Last week, at a bar at Yonge and St. Clair, partygoers celebrated the official unveiling of an eight-storey mural by the British street artist known as Phlegm (yes, Phlegm). Painted on the side of an office building, it shows a human figure in a sitting curl, its body formed of scenes from the city: churches, parks, office buildings, the CN Tower, the Royal Ontario Museum.
It’s pretty edgy for dear old Yonge and St. Clair, a staid quarter between Rosedale and Forest Hill, where the demographic skews old, white and prosperous. But change is coming to Yonge and St. Clair. The mural is tied up with a push by Slate Asset Management to bring some buzz back to an intersection long past its heyday.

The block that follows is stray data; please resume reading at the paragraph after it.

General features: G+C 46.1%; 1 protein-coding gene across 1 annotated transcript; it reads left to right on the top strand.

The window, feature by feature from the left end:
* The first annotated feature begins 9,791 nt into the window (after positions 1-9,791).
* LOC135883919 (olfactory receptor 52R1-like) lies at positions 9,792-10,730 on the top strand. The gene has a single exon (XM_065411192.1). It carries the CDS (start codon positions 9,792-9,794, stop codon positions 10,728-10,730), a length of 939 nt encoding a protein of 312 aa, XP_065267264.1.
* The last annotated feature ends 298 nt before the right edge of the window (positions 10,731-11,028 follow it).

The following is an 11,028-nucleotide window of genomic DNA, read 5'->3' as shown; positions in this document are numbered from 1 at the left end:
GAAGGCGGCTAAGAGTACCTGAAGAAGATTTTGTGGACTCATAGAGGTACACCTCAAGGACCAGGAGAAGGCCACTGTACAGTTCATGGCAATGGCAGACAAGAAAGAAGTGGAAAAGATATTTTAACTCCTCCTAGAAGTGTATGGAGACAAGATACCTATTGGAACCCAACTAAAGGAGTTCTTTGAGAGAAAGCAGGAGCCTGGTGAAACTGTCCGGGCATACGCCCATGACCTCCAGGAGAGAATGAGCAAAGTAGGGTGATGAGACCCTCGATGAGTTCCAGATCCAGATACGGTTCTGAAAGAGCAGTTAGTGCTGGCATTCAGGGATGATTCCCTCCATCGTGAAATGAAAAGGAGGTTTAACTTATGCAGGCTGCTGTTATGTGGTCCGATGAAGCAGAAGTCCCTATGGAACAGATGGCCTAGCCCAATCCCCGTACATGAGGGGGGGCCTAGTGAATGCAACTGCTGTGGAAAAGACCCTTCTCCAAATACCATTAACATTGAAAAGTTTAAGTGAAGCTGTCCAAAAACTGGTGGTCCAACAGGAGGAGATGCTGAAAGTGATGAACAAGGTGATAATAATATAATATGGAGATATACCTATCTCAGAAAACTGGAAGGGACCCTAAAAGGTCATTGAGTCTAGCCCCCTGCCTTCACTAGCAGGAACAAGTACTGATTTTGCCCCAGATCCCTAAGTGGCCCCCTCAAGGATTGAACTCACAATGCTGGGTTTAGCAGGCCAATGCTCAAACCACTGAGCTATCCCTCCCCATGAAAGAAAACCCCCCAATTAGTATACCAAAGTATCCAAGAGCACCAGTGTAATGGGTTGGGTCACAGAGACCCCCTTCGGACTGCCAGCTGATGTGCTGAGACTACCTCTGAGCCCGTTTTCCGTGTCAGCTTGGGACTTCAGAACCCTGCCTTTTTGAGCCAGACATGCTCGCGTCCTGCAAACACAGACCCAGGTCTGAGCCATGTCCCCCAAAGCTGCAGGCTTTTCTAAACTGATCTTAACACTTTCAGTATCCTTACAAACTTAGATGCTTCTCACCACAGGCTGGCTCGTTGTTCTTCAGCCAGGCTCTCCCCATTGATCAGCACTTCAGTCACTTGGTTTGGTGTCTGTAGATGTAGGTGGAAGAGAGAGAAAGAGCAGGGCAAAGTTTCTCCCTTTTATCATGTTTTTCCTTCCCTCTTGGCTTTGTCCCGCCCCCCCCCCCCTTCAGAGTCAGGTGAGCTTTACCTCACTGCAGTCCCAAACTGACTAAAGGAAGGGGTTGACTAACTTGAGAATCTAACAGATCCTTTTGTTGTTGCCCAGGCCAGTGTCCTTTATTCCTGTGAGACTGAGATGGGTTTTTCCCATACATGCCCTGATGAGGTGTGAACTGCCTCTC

That effort springs from a remarkable real estate coup. Starting in 2013 and wrapping up earlier this year, the company snapped up buildings on all four corners. Slate’s Lucas Manuel says that, as far he can determine, it is the only real estate firm in North America to own four corners of a major urban intersection. Now Slate is spending millions to rejuvenate both the buildings and the streetscape.
It’s about time. When I was growing up nearby, on the other side of the St. Clair bridge, Yonge and St. Clair was a busy place with a newspaper vendor calling out from the sidewalk, a Tamblyn’s drugstore on one corner and a United Cigar Store on another. A classic bakery sold butter tarts and a Laura Secord’s sold chocolates. The vast Hollywood Theatre showed the latest movies. Dining out meant Fran’s or Swiss Chalet, where you could buy deliciously soggy French fries from the kitchen counter in the back.
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